KPI Rules

KPI rules are critical to how leadership in organizations develop and manage their business. KPIs also known as “Key Performance Indicators” are metrics that businesses use to determine health and progress towards their objective goals. These KPI’s will vary across an organization as you travel horizontally through departments or vertically through management. When it comes to designing KPI’s there are rules that managers must follow to ensure they are focusing on what matters most and what can actually be tracked and affected.

KPI Rules - Key Performance Indicators on a Dashboard
KPIs on a Dashboard

What is a KPI?

Key performance indicators are the big metrics that matter to your companies success. Investopedia defines a KPI as

Key performance indicators (KPIs) refer to a set of quantifiable measurements used to gauge a company’s overall long-term performance. KPIs specifically help determine a company’s strategic, financial, and operational achievements, especially compared to those of other businesses within the same sector.

~ Investopedia updated 09/18/2019

How do you create KPIs?

A KPI is NOT a GOAL, they are not your ENDS to your MEANS. At the end of the day a KPI is just a metric (a very important one). Your business needs to have a mission for what they want to achieve. From that mission, you should have a vision of what that looks like for your company. From that vision you should have BIG milestone goals that push you in that direction. From those goals you develop strategies to achieve them. THEN finally you get to KPIs that tell you if you are on your way towards achieving that overarching vision.

Top 6 KPI Rules to Follow

Below are my top 6 recommended KPI rules you should follow,

  1. Start with your mission statement and work down to strategies, never start with a KPI first
  2. Be open to being wrong, developing KPI’s is part of strategic planning. This means there is always an opportunity cost for decisions you make. If you pick a KPI that is leading you in the wrong direction or isn’t sufficient to accurately gauge success plan to change it.
  3. Ensure you KPI informs you if your strategy is helping you achieve your goals or not
  4. Evaluate often, the more frequently you review a KPI the more frequently you can course correct or adapt.
  5. Less is MORE the higher up in an org chart you are. Careful, just because you only look at a handful of KPIs doesn’t mean you don’t need to understand the 1000 things that help contribute to that KPIs success.
  6. Be SMART with your KPIs

What is a smart KPI?

Smart doesn’t mean KPI’s that think for themsevles. SMART is a acronym used in business to help drive ACTIONABLE objectives. S.M.A.R.T stands for the following.

  • Specific: 
    • You’d be surprised how often board stokes are thrown around as things businesses WANT to do. The specific requirement of smart ensures focus towards a particular objective.
  • Measurable: 
    • We always like to say “you can’t expect what you don’t inspect” if it is not possible to measure objectively what is happening then you will never know if you are on track towards you goal.
  • Achievable / Actionable:  
    • Hopefully this is self-explanatory. Don’t set goals that aren’t possible, there is no better way to let down your board or shareholders than aiming for something you will never achieve and then failing (reminder the stock market values trades of expectation NOT on performance).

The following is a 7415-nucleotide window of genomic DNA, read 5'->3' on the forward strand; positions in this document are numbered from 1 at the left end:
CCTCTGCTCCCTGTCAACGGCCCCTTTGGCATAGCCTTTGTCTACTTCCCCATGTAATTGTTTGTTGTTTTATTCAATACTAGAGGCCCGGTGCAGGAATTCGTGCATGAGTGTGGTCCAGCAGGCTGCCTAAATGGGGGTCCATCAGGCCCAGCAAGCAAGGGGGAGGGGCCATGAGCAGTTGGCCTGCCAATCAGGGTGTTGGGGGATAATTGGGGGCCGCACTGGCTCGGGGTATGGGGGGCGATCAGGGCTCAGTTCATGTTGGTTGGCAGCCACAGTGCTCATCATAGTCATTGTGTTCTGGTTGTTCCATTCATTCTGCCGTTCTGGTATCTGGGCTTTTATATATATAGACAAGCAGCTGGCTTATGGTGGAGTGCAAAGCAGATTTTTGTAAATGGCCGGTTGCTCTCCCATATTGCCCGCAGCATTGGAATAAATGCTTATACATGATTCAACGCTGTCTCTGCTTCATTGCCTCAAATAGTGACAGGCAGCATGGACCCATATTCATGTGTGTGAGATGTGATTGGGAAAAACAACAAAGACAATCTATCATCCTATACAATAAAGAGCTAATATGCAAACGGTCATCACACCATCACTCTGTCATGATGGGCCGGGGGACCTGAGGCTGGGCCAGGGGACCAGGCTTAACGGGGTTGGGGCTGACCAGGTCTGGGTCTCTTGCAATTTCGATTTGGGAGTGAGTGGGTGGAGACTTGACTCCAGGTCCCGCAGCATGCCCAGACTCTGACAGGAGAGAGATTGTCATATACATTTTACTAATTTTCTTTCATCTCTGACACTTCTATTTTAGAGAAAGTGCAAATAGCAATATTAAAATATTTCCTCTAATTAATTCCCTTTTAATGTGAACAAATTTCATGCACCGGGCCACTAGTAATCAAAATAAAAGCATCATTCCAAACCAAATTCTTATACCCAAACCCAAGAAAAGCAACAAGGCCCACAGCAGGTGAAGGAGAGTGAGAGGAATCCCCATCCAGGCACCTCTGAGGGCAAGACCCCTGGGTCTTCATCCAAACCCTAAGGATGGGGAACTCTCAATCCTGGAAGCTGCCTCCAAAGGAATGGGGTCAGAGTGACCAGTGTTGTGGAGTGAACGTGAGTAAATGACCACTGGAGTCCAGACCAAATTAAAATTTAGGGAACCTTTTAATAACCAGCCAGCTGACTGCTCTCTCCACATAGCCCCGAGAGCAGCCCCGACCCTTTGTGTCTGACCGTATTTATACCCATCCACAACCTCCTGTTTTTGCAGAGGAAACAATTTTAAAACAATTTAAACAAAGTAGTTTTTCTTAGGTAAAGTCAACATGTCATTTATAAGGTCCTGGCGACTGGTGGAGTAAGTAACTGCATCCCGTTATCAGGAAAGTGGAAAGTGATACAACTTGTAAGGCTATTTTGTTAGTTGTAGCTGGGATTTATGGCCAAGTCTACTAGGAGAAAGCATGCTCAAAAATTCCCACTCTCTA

• I have often seen the A in smart changed to “actionable” when it comes to KPI’s and metrics and this is because you should NOT measure things you can’t do anything about.
  • Relevant: 
    • Does this match up with the company’s vision and mission statement? In other words, is doing this or measuring this helping to achieve what the long term place this company wants to be.
  • Timely: 
    • Similar to actionable and achievable, when will you know / be able to tell if you are on the right track.

Now that you know what SMART is, let’s apply it to KPIs specifically (SMART is just an acronym it is not ONLY used when talking about KPIs).

SMART Applied to KPIs

Let’s look at a fairly common KPI for streaming platforms, “time watched”. We’ll go ahead and extend this hypothetical to “time watched per account per month” which I couldn’t tell you if that is the exact specificity that platforms use but you will see from the example below why it COULD be,

  • Specific:
    • We want to know how much time an account is watching our service.
  • Measurable:
    • We are measuring in hours and fractional hours for minutes / seconds.
  • Actionable:
    • Yes things we do with content, licensing, accounts, can all impact if watch time goes up or down. In other words ACTIONs we take will move this needle.
  • Relevant:
    • We are a streaming service who’s product is video content. If people do not consume our content they have no need for our service. The more they consume the more they need us.
  • Timely:
    • We want to know per month how much people are consuming our videos because that aligns with their perception of VALUE based on monthly premiums. If you pay $12.99 a month you want to feel like you got $12.99+ in value while you consume.

How do you maintain KPIs?

Managers must know what drives their KPI’s. As a leader you need to plan strategy and execute with your team. Let’s look at the following simple example below,

Company XYZ wants to reduce support tickets filed per account

  • Mission – Not Relevant for this example
  • Vision – Includes an intuitive product or service that doesn’t require manned support
  • Strategy to achieve vision – Move to customer self support and make product easier to use
  • Goal – Reduce number of tickets per account per month
  • KPI – Tickets per account per month